Natural Gas Hog Fuel Boiler Conversion For Macmillan Bloedel Harmac Division In Nanaimo, BC


In 1991, Inproheat converted a tangentially fired 450,000 lb/hr 625 psig CE hog fuel boiler in a pulp mill to natural gas. Before the conversion, the boiler burned Bunker-C oil along with bark and other wood residue. For an integrated mill such as Harmac, wood waste is an important energy source and provides a considerable contribution to total energy requirements. In a hog fuel boiler, natural gas or some other fuel is used to sustain load when moisture of the wood is high or when steam demand exceeds the capacity of the boiler fired on wood alone. Heating value of wood waste decreases sharply as moisture (which can run as high as 63% by weight) increases. At Nanaimo, the hog fuel is derived from sea borne logs and thus it has a relatively high moisture level. The boiler typically runs 80% to 85% on hog fuel with the remainder provided by gas or oil burners. If the hog fuel supply is interrupted, gas or oil burners are capable of sustaining the entire boiler load. Steam from the boiler drives a steam turbine for electricity generation and provides heat for various pulping processes at the mill. The boiler had a history of unstable combustion and was subject to secondary combustion "puffs" caused by delayed ignition of combustible gases generated at the grate level due to a sudden increase in hog fuel moisture content. The gases wouldn't ignite until they flowed upward about 15 to 20 feet in the furnace and reached the vicinity of the oil burner. Once they ignited, they produced a large, heavy furnace pressurization of "puff". The objective of the conversion was to add natural gas firing capability (lower cost and cleaner fuel compared to Bunker C oil) and to stabilize boiler operation and improve boiler control.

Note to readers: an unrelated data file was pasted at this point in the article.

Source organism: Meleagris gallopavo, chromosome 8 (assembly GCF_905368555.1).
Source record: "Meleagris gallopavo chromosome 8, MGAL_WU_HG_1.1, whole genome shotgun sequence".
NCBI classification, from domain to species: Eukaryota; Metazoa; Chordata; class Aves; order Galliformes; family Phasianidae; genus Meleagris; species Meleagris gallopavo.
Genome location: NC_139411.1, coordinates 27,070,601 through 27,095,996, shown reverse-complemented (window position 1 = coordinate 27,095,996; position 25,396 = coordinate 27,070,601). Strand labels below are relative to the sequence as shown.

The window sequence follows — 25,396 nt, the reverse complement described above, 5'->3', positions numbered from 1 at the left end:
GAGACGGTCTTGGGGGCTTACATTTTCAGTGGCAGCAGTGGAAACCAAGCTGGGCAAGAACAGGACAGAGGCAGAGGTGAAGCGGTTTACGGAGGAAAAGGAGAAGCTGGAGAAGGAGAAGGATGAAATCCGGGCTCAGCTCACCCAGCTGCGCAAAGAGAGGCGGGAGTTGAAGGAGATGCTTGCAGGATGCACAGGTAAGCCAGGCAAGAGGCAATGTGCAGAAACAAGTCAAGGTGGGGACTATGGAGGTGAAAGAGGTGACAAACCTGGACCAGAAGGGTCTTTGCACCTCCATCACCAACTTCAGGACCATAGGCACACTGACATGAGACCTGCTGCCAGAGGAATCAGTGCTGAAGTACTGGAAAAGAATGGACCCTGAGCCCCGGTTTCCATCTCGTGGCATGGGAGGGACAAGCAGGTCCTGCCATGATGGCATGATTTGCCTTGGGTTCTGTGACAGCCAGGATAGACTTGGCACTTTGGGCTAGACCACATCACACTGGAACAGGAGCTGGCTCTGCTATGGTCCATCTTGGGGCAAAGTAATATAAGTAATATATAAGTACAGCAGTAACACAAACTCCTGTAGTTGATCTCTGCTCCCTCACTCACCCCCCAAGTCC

To eliminate the "puffs" and stabilize operations, an ignition source closer to the grate was needed. That way, the gases would ignite sooner and at a point at which the air supply was adequate. In addition, the air distribution throughout the boiler needed improvement. These objectives plus the addition of natural gas firing with fuel oil standby capability became very challenging due to a very tight boiler design and already crowded area surrounding it. A special consideration had to be given to the materials of construction of the burners, which were subject to accelerated corrosion in the presence of chlorides originating from the sea salt entrapped in the hog fuel.

The higher temperatures and lower luminosity of natural gas products of combustion created a concern of excessive temperatures over the boiler superheater section.


The boiler conversion was a joint project. Inproheat Industries teamed up with Coen Company of Burlingame, CA and Coen Burners Canada of Montreal. Coen Burlingame carried out an elaborate computer modeling of combustion air velocities in the windbox and gas velocities and temperatures throughout the boiler and prepared the preliminary burner design. Coen Canada worked on fabrication details and fabricated final burner components. Inproheat designed and supplied the gas headers and local fuel train racks as well as modifications to the existing burner control system. The installation and startup were supervised by both Coen and Inproheat.